5 Ways to decide whether to invest in an online IT security training program

5 Ways to decide whether to invest in an online IT security training program

Henry Dalziel | Certified Ethical Hacker, CISSP, CompTIA, CPTE, EC Council, Information Security Careers | January 5, 2013

The internet is filled with IT security training programs and course providers. With so many opportunities out there all offering different fees and promotions, it can be very difficult for a student to know what course provider to choose. In this post, we share our tips for deciding whether to invest in a training program.

Disclaimer: we offer CISSP, CEH, CompTIA Security+ and Mile2 CPTE Boot Camps as Computer Based Training. Like everyone else, we have to earn your business hence the reason for this post. You are free to make your choice of course when deciding which training center you wish to study with.

The Decision Making Dilemma
There are so many authorized training centers available and choosing the right one can be difficult. Because most security training centers sell their courses for very high fees making the right decision is very important. Our intention is to address these dilemmas in this post.

We all agree that studying for an IT certificate is an excellent decision to get you started on a career within security or, if you are already employed, a way to further boost your career and get that promotion or pay rise – but here are our five ways to evaluate an IT training program.

Who is the actual training center?
When it comes to providing education and training, especially when it is delivered via an online boot camp, it’s particularly important to consider the source. Is the course being offered by a well-known and respected expert in the security field, or is it being taught by someone you have never heard of? Do your research – or you could end up losing a lot of cash.

Are their course or training reviews?
Even a respected instructor can sometimes deliver a course that isn’t worth your time. A good idea is to see what others are saying. Admittedly many online reviews cannot be trusted, but you can post questions on forums, or just Google the instructors name – or visit their profile on LinkedIn. If you do see review is from reputable sources then that is a positive signal.

Do you have time to study for an IT Security Certification?
Although this post could relate to any course, we are focused on the IT information security certifications. With that being said, getting for example, the best CISSP, CEH or Security+ training in the world won’t provide any benefit if you don’t take advantage of it: remember the old saying – “you get what you put in“. This is especially true for security training (penetration testing) because there is a lot to learn – mostly achieved through trial and error and learning the tools of the trade. To get the most from your course, you need to make double sure that you actually have the time in your schedule. Don’t fool yourself into thinking that if you buy the course then magically learn and pass it. A lot of providers, (like us) offer flexible programs and learning schedules. Our preference for example is weekend study which we currently offer for CompTIA Security+ [Update! Sorry we are no longer doing this!]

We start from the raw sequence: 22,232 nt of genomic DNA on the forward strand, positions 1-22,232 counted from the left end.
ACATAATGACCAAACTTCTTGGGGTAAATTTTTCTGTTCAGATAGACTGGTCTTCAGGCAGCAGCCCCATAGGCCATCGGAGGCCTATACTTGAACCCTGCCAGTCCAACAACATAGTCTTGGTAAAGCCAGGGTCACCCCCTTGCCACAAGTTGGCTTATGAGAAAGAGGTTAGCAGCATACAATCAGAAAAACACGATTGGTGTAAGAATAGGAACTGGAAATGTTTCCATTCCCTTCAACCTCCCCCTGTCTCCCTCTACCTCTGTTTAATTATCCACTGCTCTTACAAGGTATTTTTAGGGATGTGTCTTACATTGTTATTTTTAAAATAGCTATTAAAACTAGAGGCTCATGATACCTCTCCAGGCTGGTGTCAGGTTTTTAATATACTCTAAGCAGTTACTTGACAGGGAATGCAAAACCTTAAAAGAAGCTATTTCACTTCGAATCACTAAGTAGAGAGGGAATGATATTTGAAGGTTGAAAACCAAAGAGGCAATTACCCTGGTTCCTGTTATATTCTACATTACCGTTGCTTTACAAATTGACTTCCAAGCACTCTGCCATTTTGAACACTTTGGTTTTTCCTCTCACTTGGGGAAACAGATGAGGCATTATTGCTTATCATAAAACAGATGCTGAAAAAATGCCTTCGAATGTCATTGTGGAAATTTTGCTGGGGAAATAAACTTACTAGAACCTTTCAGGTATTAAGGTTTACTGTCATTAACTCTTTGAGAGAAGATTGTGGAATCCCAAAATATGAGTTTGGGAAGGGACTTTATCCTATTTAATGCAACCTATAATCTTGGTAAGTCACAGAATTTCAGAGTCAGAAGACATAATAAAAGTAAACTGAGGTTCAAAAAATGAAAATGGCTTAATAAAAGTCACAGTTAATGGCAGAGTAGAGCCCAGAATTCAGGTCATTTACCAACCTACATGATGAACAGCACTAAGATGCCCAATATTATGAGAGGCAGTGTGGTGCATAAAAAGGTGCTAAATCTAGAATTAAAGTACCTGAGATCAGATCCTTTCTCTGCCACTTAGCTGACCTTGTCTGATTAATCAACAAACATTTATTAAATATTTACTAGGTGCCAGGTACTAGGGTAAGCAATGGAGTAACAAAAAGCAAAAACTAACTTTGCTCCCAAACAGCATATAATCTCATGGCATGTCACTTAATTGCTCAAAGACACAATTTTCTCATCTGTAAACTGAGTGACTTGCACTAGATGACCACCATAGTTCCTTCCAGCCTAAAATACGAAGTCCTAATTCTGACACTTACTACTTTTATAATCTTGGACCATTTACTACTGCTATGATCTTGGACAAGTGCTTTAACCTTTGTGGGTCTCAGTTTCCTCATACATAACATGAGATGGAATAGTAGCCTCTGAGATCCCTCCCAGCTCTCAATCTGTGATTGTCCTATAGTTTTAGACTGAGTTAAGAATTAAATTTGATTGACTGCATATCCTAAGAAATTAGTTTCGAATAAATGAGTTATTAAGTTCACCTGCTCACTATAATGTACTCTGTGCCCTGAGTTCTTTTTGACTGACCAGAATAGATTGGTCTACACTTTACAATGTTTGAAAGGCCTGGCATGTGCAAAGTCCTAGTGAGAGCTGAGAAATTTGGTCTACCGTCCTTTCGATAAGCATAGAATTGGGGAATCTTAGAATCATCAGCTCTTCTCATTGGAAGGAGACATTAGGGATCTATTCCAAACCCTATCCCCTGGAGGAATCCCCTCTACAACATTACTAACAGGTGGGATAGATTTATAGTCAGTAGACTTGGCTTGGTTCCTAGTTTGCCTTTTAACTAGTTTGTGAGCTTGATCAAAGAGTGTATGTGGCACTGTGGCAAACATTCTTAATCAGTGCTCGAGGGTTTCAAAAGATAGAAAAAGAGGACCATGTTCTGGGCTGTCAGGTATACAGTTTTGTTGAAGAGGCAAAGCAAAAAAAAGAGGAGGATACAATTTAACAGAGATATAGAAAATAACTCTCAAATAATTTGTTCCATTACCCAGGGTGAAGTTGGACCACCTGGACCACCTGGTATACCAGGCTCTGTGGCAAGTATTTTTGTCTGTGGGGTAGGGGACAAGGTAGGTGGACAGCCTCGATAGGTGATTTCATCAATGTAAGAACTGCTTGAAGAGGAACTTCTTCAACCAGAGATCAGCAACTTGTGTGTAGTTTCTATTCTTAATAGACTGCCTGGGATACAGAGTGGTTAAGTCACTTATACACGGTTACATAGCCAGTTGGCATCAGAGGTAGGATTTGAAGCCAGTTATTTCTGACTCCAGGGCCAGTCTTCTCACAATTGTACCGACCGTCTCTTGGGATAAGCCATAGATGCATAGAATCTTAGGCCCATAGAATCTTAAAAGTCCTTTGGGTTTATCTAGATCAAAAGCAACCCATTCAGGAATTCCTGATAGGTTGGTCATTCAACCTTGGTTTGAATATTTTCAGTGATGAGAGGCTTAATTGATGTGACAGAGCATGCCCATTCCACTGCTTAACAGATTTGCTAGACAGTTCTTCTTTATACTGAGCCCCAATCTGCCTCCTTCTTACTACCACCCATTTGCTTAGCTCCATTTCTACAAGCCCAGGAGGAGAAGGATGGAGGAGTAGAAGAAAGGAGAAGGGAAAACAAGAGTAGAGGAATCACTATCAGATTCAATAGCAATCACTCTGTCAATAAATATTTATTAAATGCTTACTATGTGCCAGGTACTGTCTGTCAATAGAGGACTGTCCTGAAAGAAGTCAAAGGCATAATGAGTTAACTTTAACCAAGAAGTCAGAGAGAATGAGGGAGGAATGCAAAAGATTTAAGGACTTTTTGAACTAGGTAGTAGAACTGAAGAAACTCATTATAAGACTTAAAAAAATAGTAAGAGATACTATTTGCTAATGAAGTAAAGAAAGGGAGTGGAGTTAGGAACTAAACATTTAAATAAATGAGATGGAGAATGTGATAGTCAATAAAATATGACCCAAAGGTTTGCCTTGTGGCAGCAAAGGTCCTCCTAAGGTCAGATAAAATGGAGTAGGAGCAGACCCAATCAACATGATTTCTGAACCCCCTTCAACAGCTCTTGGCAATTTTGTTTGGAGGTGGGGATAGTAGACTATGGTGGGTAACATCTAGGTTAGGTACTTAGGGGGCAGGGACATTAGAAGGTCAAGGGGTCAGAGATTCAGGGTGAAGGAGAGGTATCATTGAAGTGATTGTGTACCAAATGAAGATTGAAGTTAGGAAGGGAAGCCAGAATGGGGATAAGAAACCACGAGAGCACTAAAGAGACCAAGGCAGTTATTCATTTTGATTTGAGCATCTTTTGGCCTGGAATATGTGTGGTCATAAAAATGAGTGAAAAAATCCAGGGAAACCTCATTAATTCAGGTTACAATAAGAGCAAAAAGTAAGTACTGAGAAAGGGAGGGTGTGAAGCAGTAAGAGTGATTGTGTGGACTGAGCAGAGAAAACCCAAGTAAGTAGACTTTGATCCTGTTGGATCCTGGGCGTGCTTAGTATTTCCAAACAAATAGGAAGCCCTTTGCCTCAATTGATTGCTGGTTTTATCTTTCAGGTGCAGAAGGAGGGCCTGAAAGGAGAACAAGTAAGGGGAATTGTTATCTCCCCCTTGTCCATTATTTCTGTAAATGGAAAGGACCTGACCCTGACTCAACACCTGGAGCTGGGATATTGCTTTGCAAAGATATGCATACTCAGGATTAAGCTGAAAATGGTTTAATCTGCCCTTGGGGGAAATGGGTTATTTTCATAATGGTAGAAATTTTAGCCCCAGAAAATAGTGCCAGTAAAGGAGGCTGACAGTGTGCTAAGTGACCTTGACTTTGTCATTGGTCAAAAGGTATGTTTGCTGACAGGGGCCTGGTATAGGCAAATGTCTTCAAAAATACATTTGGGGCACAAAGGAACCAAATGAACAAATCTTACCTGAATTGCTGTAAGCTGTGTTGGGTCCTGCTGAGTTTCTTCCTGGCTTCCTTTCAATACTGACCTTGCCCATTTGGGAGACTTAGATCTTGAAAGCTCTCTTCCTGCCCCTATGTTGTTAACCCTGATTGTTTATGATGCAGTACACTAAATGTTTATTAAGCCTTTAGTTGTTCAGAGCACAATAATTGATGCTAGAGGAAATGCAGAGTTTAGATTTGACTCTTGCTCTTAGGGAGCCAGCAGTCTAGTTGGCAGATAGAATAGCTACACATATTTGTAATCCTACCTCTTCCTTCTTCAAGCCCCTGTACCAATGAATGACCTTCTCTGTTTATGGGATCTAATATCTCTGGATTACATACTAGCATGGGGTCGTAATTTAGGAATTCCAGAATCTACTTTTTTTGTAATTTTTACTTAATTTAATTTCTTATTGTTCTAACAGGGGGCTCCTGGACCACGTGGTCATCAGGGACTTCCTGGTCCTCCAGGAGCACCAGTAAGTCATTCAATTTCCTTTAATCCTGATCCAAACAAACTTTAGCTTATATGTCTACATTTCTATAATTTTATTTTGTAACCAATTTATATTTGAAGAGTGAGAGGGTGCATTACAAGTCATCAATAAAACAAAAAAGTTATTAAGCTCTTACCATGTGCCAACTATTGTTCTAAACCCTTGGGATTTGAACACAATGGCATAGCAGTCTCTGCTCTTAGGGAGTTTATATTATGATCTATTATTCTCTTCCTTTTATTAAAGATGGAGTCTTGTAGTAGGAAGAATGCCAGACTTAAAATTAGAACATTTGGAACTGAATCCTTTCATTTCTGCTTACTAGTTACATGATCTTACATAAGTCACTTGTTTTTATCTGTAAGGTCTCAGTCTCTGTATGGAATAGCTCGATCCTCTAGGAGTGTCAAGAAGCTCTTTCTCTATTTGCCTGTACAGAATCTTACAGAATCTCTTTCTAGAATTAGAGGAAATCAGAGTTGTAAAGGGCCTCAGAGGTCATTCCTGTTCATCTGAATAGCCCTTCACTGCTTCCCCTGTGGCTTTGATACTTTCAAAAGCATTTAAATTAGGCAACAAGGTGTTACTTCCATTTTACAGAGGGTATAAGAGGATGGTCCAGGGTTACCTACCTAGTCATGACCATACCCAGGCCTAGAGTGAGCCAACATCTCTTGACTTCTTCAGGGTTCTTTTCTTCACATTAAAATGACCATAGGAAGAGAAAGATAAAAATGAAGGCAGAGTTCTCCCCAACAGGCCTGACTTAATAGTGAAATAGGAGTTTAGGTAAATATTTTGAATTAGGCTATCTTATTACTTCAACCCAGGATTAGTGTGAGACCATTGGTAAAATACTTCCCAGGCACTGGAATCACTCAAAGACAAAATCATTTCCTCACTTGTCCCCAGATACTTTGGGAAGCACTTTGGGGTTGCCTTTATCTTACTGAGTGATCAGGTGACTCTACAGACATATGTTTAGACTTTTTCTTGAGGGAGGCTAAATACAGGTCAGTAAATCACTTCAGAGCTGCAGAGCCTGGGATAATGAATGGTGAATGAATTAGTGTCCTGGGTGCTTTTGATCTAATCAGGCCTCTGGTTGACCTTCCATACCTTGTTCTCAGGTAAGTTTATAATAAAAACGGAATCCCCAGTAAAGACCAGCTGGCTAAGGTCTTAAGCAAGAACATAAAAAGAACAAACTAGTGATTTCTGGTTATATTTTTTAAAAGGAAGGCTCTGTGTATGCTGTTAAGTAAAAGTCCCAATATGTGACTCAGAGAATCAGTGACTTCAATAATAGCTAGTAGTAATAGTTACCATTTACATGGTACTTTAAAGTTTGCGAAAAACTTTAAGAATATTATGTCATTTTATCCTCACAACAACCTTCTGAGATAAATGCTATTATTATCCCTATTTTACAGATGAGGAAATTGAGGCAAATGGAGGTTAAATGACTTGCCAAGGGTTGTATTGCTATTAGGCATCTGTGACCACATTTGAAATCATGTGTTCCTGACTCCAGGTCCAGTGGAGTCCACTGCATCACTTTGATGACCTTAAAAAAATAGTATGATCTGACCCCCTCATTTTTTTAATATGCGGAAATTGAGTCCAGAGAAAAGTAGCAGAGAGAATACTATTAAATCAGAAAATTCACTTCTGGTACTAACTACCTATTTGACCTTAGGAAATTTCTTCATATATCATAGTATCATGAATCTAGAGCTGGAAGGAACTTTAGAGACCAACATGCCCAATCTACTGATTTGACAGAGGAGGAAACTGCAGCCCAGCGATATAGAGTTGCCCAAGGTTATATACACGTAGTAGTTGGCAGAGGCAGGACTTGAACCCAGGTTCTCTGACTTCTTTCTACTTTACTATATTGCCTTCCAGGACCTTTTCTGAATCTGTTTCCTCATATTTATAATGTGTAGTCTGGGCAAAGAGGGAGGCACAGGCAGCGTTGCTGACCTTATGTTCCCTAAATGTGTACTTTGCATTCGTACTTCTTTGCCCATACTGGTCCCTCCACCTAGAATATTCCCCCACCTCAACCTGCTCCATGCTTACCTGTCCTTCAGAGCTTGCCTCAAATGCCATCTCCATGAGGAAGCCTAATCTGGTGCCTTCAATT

Do you have the money?
All the courses we are referring to – i.e. those offered by ISC2, EC-Council, CompTIA and Mile2 are quite expensive (except for the Computer Based Training variations).

What other benefits come with the training?
Many course providers, authorized training centers and colleges offer gimmicks and perks such as free laptops or iPads etc. If the training organization feels it necessary to bribe you to do their course then maybe they are hiding something? That last point is open to debate – we for example prefer to focus and sell our security certifications on the merit and value of the qualification and our superb instructor led education and training package.

Why did you choose your course provider? Did you pass? What support did they give you? Would you recommend them? We’d love to get your feedback.

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